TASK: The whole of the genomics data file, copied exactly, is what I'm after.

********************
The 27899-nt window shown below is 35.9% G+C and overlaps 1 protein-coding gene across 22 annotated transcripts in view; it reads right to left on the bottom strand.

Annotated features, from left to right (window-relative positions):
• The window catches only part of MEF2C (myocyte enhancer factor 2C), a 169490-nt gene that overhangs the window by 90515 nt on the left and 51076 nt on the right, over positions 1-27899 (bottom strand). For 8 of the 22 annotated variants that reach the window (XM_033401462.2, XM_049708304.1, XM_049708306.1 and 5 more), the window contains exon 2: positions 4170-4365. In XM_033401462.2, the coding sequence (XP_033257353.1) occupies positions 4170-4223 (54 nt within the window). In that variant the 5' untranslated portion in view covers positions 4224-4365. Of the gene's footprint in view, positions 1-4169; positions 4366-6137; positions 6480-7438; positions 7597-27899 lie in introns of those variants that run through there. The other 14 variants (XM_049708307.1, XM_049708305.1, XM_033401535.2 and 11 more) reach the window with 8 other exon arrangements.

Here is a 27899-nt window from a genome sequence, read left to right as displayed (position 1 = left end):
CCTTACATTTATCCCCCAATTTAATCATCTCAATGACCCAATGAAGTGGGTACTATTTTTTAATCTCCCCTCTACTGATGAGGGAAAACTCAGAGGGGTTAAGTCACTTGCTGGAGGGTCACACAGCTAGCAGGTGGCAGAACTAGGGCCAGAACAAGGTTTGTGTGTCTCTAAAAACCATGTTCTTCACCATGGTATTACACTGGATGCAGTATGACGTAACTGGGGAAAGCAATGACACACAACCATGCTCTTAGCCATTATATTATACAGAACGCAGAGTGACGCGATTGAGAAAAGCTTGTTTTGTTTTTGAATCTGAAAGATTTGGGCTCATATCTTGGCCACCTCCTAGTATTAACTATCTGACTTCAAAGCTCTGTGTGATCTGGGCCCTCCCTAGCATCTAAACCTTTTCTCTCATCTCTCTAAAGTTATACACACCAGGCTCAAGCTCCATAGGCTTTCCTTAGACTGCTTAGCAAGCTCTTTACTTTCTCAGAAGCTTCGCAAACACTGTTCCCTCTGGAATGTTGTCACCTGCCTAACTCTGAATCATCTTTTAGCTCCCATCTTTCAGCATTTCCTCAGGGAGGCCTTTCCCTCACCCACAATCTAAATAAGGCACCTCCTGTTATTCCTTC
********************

The 27899-nt window shown below is 35.9% G+C and overlaps 1 protein-coding gene across 22 annotated transcripts in view; it reads right to left on the bottom strand.

Annotated features, from left to right (window-relative positions):
• The window catches only part of MEF2C (myocyte enhancer factor 2C), a 169490-nt gene that overhangs the window by 90515 nt on the left and 51076 nt on the right, over positions 1-27899 (bottom strand). For 8 of the 22 annotated variants that reach the window (XM_033401462.2, XM_049708304.1, XM_049708306.1 and 5 more), the window contains exon 2: positions 4170-4365. In XM_033401462.2, the coding sequence (XP_033257353.1) occupies positions 4170-4223 (54 nt within the window). In that variant the 5' untranslated portion in view covers positions 4224-4365. Of the gene's footprint in view, positions 1-4169; positions 4366-6137; positions 6480-7438; positions 7597-27899 lie in introns of those variants that run through there. The other 14 variants (XM_049708307.1, XM_049708305.1, XM_033401535.2 and 11 more) reach the window with 8 other exon arrangements.

Here is a 27899-nt window from a genome sequence, read left to right as displayed (position 1 = left end):
CCTTACATTTATCCCCCAATTTAATCATCTCAATGACCCAATGAAGTGGGTACTATTTTTTAATCTCCCCTCTACTGATGAGGGAAAACTCAGAGGGGTTAAGTCACTTGCTGGAGGGTCACACAGCTAGCAGGTGGCAGAACTAGGGCCAGAACAAGGTTTGTGTGTCTCTAAAAACCATGTTCTTCACCATGGTATTACACTGGATGCAGTATGACGTAACTGGGGAAAGCAATGACACACAACCATGCTCTTAGCCATTATATTATACAGAACGCAGAGTGACGCGATTGAGAAAAGCTTGTTTTGTTTTTGAATCTGAAAGATTTGGGCTCATATCTTGGCCACCTCCTAGTATTAACTATCTGACTTCAAAGCTCTGTGTGATCTGGGCCCTCCCTAGCATCTAAACCTTTTCTCTCATCTCTCTAAAGTTATACACACCAGGCTCAAGCTCCATAGGCTTTCCTTAGACTGCTTAGCAAGCTCTTTACTTTCTCAGAAGCTTCGCAAACACTGTTCCCTCTGGAATGTTGTCACCTGCCTAACTCTGAATCATCTTTTAGCTCCCATCTTTCAGCATTTCCTCAGGGAGGCCTTTCCCTCACCCACAATCTAAATAAGGCACCTCCTGTTATTCCTTC